|Title||Multimorbidity and Employment Outcomes Among Middle-Aged US Cancer Survivors.|
|Publication Type||Journal Article|
|Year of Publication||2022|
|Authors||Ekenga, CC, Kim, BR, Kwon, E, Park, S|
|Journal||Journal of Occupational and Environmental Medicine|
|Keywords||Cancer Survivors, Employment, multimorbidity, Neoplasms, Survivors, Unemployment|
OBJECTIVE: The objective of this study was to evaluate the relationship between multimorbidity and subsequent 2-year employment outcomes among middle-aged United States (US) cancer survivors. In addition, we examined whether the relationship differed by survivor characteristics.
METHODS: Data of 633 cancer survivors (ages 51 to 64) from the 2014 Health and Retirement Study were used to identify multimorbidity profiles and evaluate associations between multimorbidity and prolonged unemployment during follow-up.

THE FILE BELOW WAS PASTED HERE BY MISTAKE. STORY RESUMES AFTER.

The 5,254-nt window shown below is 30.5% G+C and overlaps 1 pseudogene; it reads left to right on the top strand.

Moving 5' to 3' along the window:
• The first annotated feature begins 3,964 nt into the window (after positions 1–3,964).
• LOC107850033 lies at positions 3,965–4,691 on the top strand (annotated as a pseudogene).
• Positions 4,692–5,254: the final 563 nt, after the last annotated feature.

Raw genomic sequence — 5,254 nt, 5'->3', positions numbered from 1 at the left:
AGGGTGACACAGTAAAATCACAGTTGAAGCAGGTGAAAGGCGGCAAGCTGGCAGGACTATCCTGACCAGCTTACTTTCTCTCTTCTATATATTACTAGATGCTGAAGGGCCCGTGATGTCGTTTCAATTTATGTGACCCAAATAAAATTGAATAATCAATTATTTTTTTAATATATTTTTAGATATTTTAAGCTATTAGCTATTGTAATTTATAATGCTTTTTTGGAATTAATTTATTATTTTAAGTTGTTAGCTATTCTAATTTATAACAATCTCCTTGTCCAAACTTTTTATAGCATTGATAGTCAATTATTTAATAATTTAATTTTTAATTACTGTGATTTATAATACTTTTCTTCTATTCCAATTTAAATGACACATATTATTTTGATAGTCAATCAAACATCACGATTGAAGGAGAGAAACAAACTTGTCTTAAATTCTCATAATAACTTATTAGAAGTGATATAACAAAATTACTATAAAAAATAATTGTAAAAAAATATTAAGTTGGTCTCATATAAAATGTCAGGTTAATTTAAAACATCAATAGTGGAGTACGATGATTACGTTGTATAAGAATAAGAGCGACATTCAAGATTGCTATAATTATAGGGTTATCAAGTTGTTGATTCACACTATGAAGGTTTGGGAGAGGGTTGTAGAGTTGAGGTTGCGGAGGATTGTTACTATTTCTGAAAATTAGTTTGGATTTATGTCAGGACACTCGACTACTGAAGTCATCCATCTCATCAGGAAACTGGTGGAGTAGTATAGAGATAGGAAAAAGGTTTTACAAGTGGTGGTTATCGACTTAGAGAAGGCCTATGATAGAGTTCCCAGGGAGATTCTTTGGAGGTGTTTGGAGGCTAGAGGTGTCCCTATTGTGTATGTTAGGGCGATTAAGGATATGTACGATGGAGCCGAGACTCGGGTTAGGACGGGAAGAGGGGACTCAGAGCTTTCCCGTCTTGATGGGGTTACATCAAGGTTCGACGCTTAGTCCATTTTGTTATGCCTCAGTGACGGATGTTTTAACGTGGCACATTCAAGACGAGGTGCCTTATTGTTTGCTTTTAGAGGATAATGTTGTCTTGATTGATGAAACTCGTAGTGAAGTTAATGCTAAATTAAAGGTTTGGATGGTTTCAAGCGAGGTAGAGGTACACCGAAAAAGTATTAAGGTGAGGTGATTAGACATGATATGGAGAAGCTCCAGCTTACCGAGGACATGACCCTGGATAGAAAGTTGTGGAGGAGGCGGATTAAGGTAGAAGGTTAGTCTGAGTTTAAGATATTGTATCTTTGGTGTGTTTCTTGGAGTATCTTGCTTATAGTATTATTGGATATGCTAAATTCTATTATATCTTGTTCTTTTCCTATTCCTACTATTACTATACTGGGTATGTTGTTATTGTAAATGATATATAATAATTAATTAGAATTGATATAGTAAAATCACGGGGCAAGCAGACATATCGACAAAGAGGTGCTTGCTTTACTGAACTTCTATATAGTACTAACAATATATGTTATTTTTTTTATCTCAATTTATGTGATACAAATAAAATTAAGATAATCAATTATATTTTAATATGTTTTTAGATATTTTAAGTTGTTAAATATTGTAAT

RESULTS: Approximately 64% of cancer survivors met the criteria for multimorbidity. Latent class analysis revealed three distinct multimorbidity profiles distinguished by the presence or absence of psychiatric disorders. We observed a significant association between high psychiatric multimorbidity and prolonged unemployment after 2-year follow-up (relative risk = 2.78, 95% Confidence Interval = 1.28 to 6.00), with the effect more pronounced among low-income survivors.
CONCLUSIONS: Psychiatric multimorbidity was associated with prolonged unemployment among middle-aged cancer survivors, particularly among low-income survivors.